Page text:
It likewise avoids under-specification for points not covered in the DoD.

Within the confines of the Definition of Done, the team gains freedom what to do and how to do things, as long as all aspects of the DoD are met. It allows customers to keep out of details that the team handles within the standards of their professional ethics.

#5 - Preventing spillover work

"We're done on this feature." - "Splendid. Did you do functional testing?" - "Yup." - "And?" - "3 defects." - "Are they fixed yet?" - "If we'd do that, we'd not meet the timeline, so we deferred them until after the Release." - "But ... doesn't that mean you still have work to do?" - "Not on the feature. Only on the defects." - "But don't defects mean the Acceptance Criteria aren't met?" - "The defects are so minor that they can be fixed later ..."

We see this happening in many organizations.  Unfortunately, there are two insidious problems here:

1. Based on the Pareto principle, the costs of the undone work could massively outweigh the cost of the done work, potentially toppling the product's entire business case. And nobody knows.

2. Forecasting future work is a challenge when capacity is drained in an ill-defined manner. The resulting loss of transparency decreases customer trust and generates stress within the team.

The Definition of Done ensures that there is no future work induced by past work.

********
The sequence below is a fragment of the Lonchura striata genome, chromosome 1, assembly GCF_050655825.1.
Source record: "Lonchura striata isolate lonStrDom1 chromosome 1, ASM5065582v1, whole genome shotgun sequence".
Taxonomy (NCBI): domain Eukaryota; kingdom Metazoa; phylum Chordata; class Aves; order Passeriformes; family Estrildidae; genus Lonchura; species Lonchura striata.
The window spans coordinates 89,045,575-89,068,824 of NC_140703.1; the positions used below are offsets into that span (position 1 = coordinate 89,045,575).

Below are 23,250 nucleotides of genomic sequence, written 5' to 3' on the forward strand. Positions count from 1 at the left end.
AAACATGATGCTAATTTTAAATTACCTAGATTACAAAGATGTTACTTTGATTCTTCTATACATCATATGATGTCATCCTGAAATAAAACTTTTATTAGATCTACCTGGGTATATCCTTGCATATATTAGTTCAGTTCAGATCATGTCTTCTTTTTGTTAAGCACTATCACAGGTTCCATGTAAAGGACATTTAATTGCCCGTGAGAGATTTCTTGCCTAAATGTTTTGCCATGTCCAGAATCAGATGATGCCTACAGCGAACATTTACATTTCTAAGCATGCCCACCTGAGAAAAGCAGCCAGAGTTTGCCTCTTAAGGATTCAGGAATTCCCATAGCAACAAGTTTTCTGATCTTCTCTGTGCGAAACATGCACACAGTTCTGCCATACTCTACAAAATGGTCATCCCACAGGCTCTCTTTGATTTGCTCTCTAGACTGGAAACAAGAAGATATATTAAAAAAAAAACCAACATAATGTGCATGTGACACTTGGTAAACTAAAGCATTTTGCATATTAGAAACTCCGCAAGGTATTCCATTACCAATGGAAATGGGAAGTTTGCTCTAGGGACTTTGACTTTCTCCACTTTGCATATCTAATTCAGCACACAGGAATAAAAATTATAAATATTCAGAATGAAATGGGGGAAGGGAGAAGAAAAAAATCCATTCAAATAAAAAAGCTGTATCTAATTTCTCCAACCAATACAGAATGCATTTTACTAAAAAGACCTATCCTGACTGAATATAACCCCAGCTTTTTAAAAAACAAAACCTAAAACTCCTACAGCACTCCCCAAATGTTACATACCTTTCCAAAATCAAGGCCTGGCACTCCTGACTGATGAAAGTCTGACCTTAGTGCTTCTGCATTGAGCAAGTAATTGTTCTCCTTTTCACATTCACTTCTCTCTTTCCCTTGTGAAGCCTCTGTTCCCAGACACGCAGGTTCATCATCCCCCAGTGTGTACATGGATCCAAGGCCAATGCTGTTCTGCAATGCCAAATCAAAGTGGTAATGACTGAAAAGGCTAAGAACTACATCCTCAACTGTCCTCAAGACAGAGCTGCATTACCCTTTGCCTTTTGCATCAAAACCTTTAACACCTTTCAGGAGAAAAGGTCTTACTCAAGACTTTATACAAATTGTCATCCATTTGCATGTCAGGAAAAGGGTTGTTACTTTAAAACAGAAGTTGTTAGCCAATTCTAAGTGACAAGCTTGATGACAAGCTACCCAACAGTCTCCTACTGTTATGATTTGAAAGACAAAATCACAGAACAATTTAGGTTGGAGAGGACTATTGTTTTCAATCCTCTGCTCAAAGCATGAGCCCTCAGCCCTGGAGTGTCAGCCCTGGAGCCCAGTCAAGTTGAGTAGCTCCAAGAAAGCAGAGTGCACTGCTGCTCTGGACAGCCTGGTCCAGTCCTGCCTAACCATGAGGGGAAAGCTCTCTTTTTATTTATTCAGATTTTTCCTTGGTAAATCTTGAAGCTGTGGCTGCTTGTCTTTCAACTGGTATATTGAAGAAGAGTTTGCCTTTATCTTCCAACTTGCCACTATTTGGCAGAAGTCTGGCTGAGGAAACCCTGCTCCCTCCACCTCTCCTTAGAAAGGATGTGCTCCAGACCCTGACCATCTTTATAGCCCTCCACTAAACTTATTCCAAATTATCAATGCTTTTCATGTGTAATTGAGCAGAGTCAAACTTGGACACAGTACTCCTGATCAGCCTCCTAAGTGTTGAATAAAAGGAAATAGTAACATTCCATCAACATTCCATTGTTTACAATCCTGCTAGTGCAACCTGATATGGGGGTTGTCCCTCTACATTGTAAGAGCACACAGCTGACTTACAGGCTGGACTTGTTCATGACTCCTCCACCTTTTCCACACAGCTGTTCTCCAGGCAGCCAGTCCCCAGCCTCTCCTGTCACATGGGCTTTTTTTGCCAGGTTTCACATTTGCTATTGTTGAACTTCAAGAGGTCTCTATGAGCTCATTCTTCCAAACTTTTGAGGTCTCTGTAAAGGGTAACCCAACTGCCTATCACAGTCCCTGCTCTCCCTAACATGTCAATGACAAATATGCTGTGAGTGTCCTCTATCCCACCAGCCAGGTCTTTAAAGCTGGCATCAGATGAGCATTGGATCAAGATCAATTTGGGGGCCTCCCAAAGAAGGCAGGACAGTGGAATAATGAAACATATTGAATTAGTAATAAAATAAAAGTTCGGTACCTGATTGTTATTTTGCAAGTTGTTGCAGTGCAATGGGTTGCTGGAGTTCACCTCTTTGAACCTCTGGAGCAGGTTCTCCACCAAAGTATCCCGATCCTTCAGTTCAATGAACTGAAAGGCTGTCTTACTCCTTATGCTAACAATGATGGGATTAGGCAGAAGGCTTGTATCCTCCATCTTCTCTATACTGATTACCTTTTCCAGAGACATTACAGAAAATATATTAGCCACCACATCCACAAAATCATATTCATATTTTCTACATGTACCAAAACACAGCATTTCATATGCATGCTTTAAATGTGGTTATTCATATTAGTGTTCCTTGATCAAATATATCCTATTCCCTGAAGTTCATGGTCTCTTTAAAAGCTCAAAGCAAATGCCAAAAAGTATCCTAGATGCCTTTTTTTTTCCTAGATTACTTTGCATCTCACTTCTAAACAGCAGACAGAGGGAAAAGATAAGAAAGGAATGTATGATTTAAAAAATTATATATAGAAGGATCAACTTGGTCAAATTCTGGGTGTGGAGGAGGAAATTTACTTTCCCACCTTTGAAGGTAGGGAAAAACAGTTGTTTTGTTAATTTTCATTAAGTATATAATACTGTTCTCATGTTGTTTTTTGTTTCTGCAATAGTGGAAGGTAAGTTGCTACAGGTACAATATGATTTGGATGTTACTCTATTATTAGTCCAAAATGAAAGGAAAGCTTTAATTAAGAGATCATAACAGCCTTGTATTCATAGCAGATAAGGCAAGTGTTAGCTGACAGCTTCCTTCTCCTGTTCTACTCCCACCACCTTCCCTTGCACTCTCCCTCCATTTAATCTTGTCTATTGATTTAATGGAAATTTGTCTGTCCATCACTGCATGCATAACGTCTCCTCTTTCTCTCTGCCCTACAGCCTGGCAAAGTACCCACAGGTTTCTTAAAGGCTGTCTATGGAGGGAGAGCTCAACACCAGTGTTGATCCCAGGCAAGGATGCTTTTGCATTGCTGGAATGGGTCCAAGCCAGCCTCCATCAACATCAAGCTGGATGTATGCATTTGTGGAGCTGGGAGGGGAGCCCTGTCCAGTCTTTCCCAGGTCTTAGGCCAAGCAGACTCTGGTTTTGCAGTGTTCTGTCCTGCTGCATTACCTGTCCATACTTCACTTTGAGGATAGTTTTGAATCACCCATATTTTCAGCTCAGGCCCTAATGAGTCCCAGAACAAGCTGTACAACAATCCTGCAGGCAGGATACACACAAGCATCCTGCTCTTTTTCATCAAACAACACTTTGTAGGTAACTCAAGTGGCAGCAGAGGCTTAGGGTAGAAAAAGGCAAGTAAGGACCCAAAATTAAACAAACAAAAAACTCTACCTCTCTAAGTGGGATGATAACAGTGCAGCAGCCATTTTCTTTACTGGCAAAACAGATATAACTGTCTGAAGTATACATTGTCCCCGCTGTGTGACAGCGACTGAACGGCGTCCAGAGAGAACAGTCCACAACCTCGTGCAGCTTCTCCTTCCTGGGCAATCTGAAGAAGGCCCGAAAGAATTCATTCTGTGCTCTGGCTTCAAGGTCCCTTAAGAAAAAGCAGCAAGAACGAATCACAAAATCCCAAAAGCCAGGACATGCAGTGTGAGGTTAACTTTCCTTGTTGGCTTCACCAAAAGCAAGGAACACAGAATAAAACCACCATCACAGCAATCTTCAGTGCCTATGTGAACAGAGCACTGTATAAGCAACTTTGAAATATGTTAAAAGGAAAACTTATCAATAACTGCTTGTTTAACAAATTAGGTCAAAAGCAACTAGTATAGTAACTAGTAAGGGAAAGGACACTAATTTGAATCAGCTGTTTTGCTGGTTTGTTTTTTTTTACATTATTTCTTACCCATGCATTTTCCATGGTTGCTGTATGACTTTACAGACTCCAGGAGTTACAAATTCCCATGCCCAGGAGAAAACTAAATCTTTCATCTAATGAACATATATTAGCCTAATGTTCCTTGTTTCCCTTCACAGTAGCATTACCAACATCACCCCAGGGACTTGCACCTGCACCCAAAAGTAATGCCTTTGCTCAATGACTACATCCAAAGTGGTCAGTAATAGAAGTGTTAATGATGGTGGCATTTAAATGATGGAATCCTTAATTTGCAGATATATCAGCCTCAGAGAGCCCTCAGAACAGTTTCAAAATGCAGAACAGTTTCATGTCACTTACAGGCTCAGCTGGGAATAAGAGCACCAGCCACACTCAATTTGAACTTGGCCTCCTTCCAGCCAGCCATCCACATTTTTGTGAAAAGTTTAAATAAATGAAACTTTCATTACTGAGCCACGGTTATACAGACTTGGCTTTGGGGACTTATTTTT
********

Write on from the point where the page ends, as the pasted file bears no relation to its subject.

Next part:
The Definition of Done is a protection for the team, in that they will not accumulate a constantly rising pile of undone work which will eventually incapacitate them.

Likewise, a solid DoD protects the business, because there is a much lower risk that one day, developers will have to state that, "We can't deliver any further value until we invest a massive amount of time and money to clear our debt."


The reasons for having a Definition of Done may vary from team to team, and each person might find a different reason compelling. While it's definitely within the realm of possibility that none of the benefits outlined in this article are meaningful in your context, at least ponder whether the hour-or-two it takes to align on the key points of a Definition of Done are worthwhile the amount of stress you might have to indulge by not having one.

A Definition of Done is not cast in stone - it's up to negotiation, and points can be added and removed during Inspection and Adaptation events, such as team Retrospectives. As long as everyone can agree to a change, that change is legitimate.

If you don't have a DoD yet, try with a very simple one and take it from there.

As a conclusion of this article, I'll even throw in my favorite minified DoD:

No work remaining.

1 comment:

  1. Your doing an awsome work by setting words on thing that all organisations and team facing